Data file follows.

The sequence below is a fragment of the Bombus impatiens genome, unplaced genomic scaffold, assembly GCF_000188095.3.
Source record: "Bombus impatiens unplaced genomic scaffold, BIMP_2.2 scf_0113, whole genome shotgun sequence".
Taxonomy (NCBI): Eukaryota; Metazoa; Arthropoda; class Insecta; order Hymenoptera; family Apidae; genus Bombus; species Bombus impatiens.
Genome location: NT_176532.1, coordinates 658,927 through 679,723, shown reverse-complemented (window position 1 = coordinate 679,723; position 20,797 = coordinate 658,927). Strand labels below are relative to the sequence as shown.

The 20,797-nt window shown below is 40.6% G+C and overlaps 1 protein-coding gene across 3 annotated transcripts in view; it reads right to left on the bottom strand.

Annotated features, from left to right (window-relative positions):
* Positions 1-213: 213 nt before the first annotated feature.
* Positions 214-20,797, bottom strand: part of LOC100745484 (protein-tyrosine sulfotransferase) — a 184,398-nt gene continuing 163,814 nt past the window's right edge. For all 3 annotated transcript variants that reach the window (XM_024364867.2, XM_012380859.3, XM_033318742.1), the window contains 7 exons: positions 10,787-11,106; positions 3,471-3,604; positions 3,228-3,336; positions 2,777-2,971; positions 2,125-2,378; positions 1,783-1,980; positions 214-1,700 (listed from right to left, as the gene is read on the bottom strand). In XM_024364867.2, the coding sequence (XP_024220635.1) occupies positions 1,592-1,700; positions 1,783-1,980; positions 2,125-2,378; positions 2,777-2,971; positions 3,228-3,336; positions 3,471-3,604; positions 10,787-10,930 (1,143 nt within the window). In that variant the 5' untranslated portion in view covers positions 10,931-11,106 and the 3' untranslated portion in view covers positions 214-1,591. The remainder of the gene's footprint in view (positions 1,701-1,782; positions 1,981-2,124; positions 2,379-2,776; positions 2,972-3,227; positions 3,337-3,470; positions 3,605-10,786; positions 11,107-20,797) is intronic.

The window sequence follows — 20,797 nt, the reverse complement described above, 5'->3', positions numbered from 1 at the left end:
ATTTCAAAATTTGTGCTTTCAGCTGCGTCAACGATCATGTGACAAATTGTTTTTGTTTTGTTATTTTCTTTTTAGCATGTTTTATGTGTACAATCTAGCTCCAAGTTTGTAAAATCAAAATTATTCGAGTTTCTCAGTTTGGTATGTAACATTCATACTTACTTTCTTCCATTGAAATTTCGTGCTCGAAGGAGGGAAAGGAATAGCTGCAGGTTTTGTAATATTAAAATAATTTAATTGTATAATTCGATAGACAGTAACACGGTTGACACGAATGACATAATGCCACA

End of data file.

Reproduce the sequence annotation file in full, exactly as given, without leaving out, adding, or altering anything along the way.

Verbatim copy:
The sequence below is a fragment of the Bombus impatiens genome, unplaced genomic scaffold, assembly GCF_000188095.3.
Source record: "Bombus impatiens unplaced genomic scaffold, BIMP_2.2 scf_0113, whole genome shotgun sequence".
Taxonomy (NCBI): Eukaryota; Metazoa; Arthropoda; class Insecta; order Hymenoptera; family Apidae; genus Bombus; species Bombus impatiens.
Genome location: NT_176532.1, coordinates 658,927 through 679,723, shown reverse-complemented (window position 1 = coordinate 679,723; position 20,797 = coordinate 658,927). Strand labels below are relative to the sequence as shown.

The 20,797-nt window shown below is 40.6% G+C and overlaps 1 protein-coding gene across 3 annotated transcripts in view; it reads right to left on the bottom strand.

Annotated features, from left to right (window-relative positions):
* Positions 1-213: 213 nt before the first annotated feature.
* Positions 214-20,797, bottom strand: part of LOC100745484 (protein-tyrosine sulfotransferase) — a 184,398-nt gene continuing 163,814 nt past the window's right edge. For all 3 annotated transcript variants that reach the window (XM_024364867.2, XM_012380859.3, XM_033318742.1), the window contains 7 exons: positions 10,787-11,106; positions 3,471-3,604; positions 3,228-3,336; positions 2,777-2,971; positions 2,125-2,378; positions 1,783-1,980; positions 214-1,700 (listed from right to left, as the gene is read on the bottom strand). In XM_024364867.2, the coding sequence (XP_024220635.1) occupies positions 1,592-1,700; positions 1,783-1,980; positions 2,125-2,378; positions 2,777-2,971; positions 3,228-3,336; positions 3,471-3,604; positions 10,787-10,930 (1,143 nt within the window). In that variant the 5' untranslated portion in view covers positions 10,931-11,106 and the 3' untranslated portion in view covers positions 214-1,591. The remainder of the gene's footprint in view (positions 1,701-1,782; positions 1,981-2,124; positions 2,379-2,776; positions 2,972-3,227; positions 3,337-3,470; positions 3,605-10,786; positions 11,107-20,797) is intronic.

The window sequence follows — 20,797 nt, the reverse complement described above, 5'->3', positions numbered from 1 at the left end:
ATTTCAAAATTTGTGCTTTCAGCTGCGTCAACGATCATGTGACAAATTGTTTTTGTTTTGTTATTTTCTTTTTAGCATGTTTTATGTGTACAATCTAGCTCCAAGTTTGTAAAATCAAAATTATTCGAGTTTCTCAGTTTGGTATGTAACATTCATACTTACTTTCTTCCATTGAAATTTCGTGCTCGAAGGAGGGAAAGGAATAGCTGCAGGTTTTGTAATATTAAAATAATTTAATTGTATAATTCGATAGACAGTAACACGGTTGACACGAATGACATAATGCCACA